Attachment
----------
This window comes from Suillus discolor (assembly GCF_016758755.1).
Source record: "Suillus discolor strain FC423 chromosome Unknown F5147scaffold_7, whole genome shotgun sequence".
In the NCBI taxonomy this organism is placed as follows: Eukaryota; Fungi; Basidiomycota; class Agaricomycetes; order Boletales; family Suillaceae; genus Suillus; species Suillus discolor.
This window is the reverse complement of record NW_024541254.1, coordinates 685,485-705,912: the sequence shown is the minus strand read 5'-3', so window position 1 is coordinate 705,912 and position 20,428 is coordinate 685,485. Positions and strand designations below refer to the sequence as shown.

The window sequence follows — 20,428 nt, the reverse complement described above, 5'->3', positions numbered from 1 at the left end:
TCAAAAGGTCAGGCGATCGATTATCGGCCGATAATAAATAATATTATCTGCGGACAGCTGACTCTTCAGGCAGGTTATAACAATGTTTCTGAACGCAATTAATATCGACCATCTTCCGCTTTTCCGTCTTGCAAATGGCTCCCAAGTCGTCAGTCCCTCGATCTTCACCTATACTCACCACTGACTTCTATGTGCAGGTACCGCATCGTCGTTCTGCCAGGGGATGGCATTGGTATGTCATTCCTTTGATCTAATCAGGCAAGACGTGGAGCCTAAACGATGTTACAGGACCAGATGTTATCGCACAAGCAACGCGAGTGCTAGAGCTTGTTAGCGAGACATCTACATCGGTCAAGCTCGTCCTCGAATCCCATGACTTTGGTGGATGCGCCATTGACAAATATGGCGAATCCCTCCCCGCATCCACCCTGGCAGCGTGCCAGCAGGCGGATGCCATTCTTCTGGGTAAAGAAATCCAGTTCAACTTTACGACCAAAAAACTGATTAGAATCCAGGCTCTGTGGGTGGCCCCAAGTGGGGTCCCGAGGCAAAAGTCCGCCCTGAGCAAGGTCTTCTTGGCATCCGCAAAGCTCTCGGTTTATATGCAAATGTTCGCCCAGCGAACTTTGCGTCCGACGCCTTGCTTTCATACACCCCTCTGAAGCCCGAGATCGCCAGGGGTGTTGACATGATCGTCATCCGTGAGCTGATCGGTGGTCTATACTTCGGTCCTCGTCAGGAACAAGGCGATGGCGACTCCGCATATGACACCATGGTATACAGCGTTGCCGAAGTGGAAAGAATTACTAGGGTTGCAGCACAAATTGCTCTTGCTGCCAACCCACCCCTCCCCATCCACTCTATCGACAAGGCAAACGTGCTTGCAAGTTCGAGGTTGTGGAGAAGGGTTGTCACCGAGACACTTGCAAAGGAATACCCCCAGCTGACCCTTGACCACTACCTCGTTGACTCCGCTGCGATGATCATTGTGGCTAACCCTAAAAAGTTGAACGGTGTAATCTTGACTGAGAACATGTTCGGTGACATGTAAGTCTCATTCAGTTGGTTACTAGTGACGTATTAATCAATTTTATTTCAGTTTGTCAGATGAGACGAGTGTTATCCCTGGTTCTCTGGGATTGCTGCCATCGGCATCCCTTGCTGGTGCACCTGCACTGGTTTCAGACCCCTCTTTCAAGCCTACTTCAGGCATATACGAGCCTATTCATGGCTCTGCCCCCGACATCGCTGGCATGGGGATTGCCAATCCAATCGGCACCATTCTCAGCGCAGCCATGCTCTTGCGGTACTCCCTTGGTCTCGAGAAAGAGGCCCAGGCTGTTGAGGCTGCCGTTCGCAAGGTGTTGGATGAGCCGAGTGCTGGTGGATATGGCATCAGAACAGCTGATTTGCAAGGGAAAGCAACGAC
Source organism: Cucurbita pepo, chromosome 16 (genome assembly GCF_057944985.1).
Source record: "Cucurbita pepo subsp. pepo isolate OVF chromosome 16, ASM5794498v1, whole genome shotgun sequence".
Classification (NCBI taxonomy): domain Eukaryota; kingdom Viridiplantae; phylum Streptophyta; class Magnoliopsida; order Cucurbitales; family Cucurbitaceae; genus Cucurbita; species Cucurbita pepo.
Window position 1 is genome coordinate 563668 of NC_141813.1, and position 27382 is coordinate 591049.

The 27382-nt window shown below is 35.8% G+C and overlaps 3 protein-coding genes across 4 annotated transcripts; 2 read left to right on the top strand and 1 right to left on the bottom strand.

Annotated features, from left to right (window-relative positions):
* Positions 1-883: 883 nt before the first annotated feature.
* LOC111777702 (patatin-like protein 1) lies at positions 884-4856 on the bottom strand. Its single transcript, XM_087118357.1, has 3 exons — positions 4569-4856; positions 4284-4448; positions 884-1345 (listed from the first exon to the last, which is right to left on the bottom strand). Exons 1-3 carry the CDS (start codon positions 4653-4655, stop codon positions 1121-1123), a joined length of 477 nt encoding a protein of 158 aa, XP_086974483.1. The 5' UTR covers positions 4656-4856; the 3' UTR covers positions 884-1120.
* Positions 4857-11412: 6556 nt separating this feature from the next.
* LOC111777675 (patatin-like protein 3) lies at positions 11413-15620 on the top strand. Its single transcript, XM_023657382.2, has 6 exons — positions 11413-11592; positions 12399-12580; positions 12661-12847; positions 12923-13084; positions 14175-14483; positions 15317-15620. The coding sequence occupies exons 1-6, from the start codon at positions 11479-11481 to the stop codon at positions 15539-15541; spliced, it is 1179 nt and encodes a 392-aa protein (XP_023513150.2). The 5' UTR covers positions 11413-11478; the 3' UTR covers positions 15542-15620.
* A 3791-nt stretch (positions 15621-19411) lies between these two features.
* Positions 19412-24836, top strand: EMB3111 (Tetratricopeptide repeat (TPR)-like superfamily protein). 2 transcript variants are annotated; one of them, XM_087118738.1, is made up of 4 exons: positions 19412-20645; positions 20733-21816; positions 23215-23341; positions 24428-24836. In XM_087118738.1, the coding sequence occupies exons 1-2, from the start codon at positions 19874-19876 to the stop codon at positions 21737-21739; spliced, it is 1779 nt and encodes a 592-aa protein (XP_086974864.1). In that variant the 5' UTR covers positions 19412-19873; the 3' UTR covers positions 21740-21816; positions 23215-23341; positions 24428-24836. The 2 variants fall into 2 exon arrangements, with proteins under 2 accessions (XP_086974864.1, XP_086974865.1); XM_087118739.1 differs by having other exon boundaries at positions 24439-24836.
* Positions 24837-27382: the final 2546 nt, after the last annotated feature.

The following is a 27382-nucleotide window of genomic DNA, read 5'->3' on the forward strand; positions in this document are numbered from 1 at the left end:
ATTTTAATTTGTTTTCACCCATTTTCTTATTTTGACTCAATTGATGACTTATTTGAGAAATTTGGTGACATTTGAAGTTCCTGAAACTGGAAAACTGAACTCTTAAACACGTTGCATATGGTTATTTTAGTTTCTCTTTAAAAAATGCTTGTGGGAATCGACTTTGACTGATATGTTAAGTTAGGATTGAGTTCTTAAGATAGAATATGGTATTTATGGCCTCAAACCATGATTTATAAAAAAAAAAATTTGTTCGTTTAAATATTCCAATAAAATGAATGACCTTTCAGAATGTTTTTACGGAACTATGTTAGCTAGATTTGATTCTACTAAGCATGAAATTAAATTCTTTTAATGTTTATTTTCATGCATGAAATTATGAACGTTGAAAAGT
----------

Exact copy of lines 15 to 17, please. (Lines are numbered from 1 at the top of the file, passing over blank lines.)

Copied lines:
* Positions 4857-11412: 6556 nt separating this feature from the next.
* LOC111777675 (patatin-like protein 3) lies at positions 11413-15620 on the top strand. Its single transcript, XM_023657382.2, has 6 exons — positions 11413-11592; positions 12399-12580; positions 12661-12847; positions 12923-13084; positions 14175-14483; positions 15317-15620. The coding sequence occupies exons 1-6, from the start codon at positions 11479-11481 to the stop codon at positions 15539-15541; spliced, it is 1179 nt and encodes a 392-aa protein (XP_023513150.2). The 5' UTR covers positions 11413-11478; the 3' UTR covers positions 15542-15620.
* A 3791-nt stretch (positions 15621-19411) lies between these two features.